Kufleitner’s three dealerships collectively employ just over 100 in sales, service and administration.
Between the Columbiana and Salem dealerships, Kufleitner reports he sells 2,000 to 2,500 vehicles per year, plus another 15 to 20 per month at the Galleria dealership, which has a full restoration shop.
“The Galleria doesn’t sell a lot of cars,” he says. “But we sell cars all over the world.”
Technology, Kufleitner says, has changed how cars are sold. Thanks to the internet, buyers tend to be better informed, but at its core the car business remains a people business, he says. Customers buy from people they like and when they feel the value of the vehicle exceeds its price.
“We always say the sales department sells the first one and the service department sells the rest of them,” he says. “If you have good quality service, people will come back. If you don’t, they won’t.”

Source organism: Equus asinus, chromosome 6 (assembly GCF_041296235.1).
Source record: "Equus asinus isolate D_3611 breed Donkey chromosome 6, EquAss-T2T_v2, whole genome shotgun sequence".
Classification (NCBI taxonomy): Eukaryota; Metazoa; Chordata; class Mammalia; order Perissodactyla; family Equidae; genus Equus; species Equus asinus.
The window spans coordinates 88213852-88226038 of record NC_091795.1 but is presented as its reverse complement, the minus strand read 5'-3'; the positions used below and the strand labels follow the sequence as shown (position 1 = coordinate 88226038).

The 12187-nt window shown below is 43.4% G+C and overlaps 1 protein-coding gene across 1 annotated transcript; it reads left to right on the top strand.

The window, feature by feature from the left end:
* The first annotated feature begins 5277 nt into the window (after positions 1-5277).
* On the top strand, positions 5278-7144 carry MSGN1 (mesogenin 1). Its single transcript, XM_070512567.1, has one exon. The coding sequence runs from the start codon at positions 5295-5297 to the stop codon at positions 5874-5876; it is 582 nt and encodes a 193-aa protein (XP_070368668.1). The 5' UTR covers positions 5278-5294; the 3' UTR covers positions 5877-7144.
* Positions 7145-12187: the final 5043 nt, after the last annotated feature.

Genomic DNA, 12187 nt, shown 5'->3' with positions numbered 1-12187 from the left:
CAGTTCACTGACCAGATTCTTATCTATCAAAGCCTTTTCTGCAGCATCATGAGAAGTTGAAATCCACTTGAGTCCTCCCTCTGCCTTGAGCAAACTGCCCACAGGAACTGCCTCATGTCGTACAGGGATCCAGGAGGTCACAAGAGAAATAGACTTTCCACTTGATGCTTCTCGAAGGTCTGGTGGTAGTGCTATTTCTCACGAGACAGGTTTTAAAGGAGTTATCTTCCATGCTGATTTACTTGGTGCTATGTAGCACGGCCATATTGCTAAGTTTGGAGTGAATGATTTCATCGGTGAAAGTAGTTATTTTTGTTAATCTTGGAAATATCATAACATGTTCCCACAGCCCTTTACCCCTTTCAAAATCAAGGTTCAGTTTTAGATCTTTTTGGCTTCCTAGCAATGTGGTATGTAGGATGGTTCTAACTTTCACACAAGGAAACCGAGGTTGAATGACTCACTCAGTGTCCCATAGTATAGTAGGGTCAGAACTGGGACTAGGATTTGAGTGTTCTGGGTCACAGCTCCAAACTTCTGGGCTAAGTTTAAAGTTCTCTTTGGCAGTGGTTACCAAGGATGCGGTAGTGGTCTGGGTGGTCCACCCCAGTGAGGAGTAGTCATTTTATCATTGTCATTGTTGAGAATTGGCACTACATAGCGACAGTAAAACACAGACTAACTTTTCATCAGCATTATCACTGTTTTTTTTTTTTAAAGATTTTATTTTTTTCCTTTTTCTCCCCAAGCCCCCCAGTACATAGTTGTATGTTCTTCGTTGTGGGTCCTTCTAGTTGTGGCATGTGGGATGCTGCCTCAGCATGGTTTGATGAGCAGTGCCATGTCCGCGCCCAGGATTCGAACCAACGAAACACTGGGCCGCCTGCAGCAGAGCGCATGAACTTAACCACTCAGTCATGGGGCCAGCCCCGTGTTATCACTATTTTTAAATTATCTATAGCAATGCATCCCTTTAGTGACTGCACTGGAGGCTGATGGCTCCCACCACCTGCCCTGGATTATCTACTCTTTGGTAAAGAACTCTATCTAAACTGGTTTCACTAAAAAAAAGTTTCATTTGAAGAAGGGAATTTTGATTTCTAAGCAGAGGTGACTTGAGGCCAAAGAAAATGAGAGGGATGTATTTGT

Another difference in how cars are sold is that prices aren’t negotiated as much as they used to be. “You put your best price out there or people will drive right past you,” he says. “You have to give them a reason to come to the dealership.”
Although Kufleitner’s dealerships are in Columbiana County, they “pump a lot of cars” into Mahoning, Trumbull, Jefferson and Carroll counties, he says, as well as into western Pennsylvania and West Virginia.
Expanding his physical presence beyond his home county isn’t out of the question. “We’re always looking to grow,” he says.
Earlier this year, the Columbiana dealership received the Customer First Award for Excellence from Fiat Chrysler Automobiles.The dealership was among 349 recipients of 2,000 dealerships nationwide, reports Brandie Wagner, Fiat Chrysler’s service and parts area manager.